Well it turns out she really did disappear. This summer I remembered the Margie Profet mystery and tried googling her again. And I came across an article by Mike Martin in Psychology Today: The Mysterious Case of the Vanishing Genius. She had last been seen taking math courses at Harvard. The last electronic traces of Profet stopped in 2002, when she cut ties with her family. The last sightings of her were in 2004–2005. After that, radio silence. It was a disheartening article–the quotes from her friends and family were very sad. But maybe getting the story out into the world was important, because in May of 2012, Martin published an update on his website. After learning that her loved ones were seeking her, Profet reached out to her family and they reunited. It sounds like those missing years were very difficult ones for everyone involved.

I haven’t really kept up on the status of her major hypotheses, but Martin says that her ideas about allergies as a defense against cancer have gotten support from some recent studies by other investigators. I hope that now she is back, she’s gratified to hear about these new findings. More than that, of course, I hope she finds love, support, and comfort among the people who love her. Maybe all of her work in science seems like another lifetime. Welcome back, Margie Profet. You were missed.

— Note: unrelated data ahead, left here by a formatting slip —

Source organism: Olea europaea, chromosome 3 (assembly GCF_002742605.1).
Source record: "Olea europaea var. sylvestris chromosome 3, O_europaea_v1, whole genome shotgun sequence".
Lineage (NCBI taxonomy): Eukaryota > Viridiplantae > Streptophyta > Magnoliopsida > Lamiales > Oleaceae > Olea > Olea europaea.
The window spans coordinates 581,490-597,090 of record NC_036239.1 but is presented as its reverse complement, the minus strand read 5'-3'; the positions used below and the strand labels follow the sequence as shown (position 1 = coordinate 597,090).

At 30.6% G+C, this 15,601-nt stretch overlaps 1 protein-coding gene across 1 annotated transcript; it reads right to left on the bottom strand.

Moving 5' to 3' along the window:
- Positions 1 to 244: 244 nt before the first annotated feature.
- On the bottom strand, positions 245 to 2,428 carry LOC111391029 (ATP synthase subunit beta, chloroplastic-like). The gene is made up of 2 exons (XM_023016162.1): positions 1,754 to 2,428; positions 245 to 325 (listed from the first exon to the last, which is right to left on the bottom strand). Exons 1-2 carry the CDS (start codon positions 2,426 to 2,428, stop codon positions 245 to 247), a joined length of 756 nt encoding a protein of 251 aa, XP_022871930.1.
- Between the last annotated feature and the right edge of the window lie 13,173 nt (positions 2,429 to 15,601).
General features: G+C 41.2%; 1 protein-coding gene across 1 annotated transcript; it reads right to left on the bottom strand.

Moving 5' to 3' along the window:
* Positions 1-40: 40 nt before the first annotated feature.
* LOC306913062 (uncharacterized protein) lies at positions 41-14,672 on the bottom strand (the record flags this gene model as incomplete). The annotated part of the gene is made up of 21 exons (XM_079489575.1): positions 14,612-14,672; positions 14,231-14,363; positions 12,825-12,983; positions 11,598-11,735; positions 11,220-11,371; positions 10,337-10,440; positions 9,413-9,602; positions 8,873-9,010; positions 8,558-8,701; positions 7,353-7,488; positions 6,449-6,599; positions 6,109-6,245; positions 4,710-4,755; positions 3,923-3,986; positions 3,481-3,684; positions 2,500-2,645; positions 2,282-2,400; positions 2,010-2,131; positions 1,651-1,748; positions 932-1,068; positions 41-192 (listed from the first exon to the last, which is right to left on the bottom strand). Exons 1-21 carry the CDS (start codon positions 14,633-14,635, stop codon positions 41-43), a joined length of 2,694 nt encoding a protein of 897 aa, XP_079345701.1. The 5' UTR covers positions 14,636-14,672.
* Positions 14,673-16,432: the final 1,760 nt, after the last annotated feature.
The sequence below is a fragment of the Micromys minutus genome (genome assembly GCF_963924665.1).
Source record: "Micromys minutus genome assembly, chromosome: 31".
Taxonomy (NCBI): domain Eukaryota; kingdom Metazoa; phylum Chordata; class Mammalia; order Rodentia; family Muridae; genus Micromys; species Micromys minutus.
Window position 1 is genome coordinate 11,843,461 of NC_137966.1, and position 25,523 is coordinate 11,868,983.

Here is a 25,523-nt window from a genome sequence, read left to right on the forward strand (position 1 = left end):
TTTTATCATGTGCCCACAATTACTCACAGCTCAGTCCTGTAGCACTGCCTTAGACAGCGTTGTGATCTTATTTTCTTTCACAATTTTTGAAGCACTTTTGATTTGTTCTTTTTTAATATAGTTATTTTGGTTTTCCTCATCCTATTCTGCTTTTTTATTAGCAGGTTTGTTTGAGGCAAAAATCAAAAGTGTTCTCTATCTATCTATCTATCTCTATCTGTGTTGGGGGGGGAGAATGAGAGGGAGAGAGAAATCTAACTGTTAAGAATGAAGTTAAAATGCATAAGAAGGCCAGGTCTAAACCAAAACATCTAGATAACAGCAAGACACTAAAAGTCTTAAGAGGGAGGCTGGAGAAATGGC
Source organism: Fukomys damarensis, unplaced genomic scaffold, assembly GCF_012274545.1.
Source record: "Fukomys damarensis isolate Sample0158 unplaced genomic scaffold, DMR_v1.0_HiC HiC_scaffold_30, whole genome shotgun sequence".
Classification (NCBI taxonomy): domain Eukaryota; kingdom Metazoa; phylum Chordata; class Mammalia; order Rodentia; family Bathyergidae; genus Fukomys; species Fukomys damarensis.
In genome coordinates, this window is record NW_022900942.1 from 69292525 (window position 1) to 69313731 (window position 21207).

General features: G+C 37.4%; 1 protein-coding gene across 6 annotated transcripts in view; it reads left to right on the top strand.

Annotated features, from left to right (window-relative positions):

Noble Savages: My Life Among Two Dangerous Tribes

imagesI started grad school around the same time that Darkness in El Dorado by Patrick Tierney came out. In this book, Tierney accused a famous anthropologist, Napoleon Chagnon, of doing some terrible things during his fieldwork among the Yanamamo, a group living in the Venezuelan Amazon. My graduate advisor was in the Anthropology department, and the scandal was a big deal in the field. It was impossible not to be fascinated by the whole thing. As a naive 22 year old, the wild accusations that Tierney made somehow seemed reasonable to me–even the ones of genocide. In grad school we all spent a lot of time thinking about the responsibilities of researchers to the people they study, and the accusations Tierney made against Chagnon seemed to fit into a long history of people from high-income places using and abusing people from low-income places. Frankly, I feel pretty guilty about giving this book the time of day.